Are you overwhelmed by the big quantities of data that should be tracked inside your organization? Perhaps you’re currently utilizing a paper filing system, text documents or a spreadsheet to keep tabs on your information. If you’re searching for a more flexible data management system, a database might be just the salvation you are looking for and Microsoft Access 2013 offers an excellent option.
What Is a Database?
At most elementary, a database is simply an organized assortment of data. A database management system (DBMS) such as Microsoft Access, Oracle or SQL Server gives you the software tools you have to organize that data inside a flexible manner. It includes facilities to add, modify or delete data from the database, ask questions (or queries) concerning the data kept in the database and convey reports summarizing selected contents.
Microsoft Access 2013
Microsoft Access 2013 provides users with one of the simplest and many flexible DBMS solutions currently available. Regular users of Microsoft products will love the familiar Windows look and feel as well as the tight integration along with other Microsoft Office family products. For additional around the Access 2013 interface, read our Access 2013 User Interface Tour.
Let’s first examine three of the major components of Access that most database users will encounter: tables, queries, and forms. If you don’t already have an Access database, you may want to read about Creating an Access 2013 Database from a Template.
Microsoft Access Tables
Tables comprise the fundamental building blocks associated with a database. If you are acquainted with spreadsheets, you will find database tables extremely similar.
A common database table might contain employee information, including characteristics like name, date of birth and title. It might be structured as follows:
Examine the construction of the table and you’ll find that every column on the table corresponds to a specific employee characteristic (or attribute in database terms). Each row matches one particular employee and contains his or her information. That’s all there’s into it. Whether it helps, think of every one of these tables as a spreadsheet-style listing of information. To learn more, read Adding Tables to an Access 2013 Database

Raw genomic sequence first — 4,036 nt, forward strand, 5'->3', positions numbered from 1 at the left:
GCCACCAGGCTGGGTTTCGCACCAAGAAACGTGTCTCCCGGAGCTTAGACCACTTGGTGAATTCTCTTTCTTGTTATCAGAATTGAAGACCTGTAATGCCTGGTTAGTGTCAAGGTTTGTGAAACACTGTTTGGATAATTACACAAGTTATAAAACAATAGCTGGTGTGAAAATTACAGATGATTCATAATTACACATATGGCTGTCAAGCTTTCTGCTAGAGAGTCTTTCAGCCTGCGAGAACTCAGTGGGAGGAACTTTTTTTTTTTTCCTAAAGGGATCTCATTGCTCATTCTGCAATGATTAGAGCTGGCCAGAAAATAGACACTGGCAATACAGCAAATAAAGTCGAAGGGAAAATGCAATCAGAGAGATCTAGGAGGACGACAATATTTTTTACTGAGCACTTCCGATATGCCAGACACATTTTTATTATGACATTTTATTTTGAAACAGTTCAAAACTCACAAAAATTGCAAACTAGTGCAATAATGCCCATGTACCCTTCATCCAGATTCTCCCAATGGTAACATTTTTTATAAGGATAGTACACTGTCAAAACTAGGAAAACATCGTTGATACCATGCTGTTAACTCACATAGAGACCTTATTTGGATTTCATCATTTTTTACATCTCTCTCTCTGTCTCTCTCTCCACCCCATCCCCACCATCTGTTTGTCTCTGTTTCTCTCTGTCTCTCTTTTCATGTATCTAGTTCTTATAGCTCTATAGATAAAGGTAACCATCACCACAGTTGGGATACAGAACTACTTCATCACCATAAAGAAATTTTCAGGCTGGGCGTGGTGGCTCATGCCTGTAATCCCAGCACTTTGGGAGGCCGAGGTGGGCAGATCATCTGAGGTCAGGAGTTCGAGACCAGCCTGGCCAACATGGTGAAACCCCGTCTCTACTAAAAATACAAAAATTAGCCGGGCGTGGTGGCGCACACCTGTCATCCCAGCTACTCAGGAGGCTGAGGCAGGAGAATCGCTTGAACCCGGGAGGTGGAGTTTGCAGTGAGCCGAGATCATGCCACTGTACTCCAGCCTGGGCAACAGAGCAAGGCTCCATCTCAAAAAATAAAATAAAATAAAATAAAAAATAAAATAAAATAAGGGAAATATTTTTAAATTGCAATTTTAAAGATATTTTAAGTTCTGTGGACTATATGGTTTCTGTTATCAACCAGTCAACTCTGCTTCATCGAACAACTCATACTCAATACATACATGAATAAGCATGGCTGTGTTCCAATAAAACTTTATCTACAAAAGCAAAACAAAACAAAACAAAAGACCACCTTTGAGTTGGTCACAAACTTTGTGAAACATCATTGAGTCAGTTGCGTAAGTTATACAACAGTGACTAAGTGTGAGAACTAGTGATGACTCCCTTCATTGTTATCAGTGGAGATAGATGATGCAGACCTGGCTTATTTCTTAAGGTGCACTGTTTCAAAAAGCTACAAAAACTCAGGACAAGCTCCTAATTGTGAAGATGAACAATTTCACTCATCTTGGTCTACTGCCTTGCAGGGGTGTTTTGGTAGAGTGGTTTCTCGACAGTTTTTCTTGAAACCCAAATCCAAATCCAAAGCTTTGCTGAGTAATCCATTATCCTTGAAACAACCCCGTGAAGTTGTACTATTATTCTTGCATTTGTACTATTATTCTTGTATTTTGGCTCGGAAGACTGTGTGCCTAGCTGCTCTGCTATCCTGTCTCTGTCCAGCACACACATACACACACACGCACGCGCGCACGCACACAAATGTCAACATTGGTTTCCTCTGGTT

Retrieving Information From an Access Database
Obviously, a database that just stores information could be useless — we want techniques to retrieve information as well. Should you only desire to recall the information stored in a table, Microsoft Access allows you to open the table and scroll with the records contained there. However, the actual power of a database lies in its capabilities to answer more complicated requests or queries. Access queries supply the capability to combine data from multiple tables and place specific conditions on the data retrieved.
Suppose your business needs a simple method to create a list of these items that are currently selling above their average price. Should you simply retrieved the product information table, fulfilling this task would require a great deal of sorting through data and performing calculations manually. However, the power of a question enables you to simply ask that Access only return those records that meet the above average pricing condition. Additionally, you can instruct the database to only list the name and unit price of the product.
For more information on the power of database queries in Access, read Developing a Simple Query in Microsoft Access 2013.
Inserting Information Into an Access Database
So far, you’ve learned the concepts behind organizing the information inside a database and retrieving information from the database. We still need mechanisms to put information in to the tables in the first place. Microsoft Access provides two primary mechanisms to do this goal. The first technique is to simply mention the table inside a window by double-clicking onto it and adding information towards the bottom from it, as an would add information to a spreadsheet.
Access offers a user-friendly forms interface that allows users to go in information inside a graphical form and also have that information transparently passed to the database. This process is less intimidating for the data entry operator but requires a little more focus on the part of the database administrator. To learn more, read Creating Forms in Access 2013.
Microsoft Access Reports
Reports provide the capability to quickly produce attractively formatted summaries from the data found in a number of tables and/or queries. By using shortcut tricks and templates, database users can create reports in literally a few minutes.
Guess that you need to create a catalog to share product information with current and prospective clients. In previous sections, we learned that this sort of information could be retrieved from your database with the judicious utilization of queries. However, recall that this information was presented in a tabular form – not exactly the most attractive marketing material. Reports permit the inclusion of graphics, attractive formatting, and pagination. For more information, see Creating Reports in Access 2013.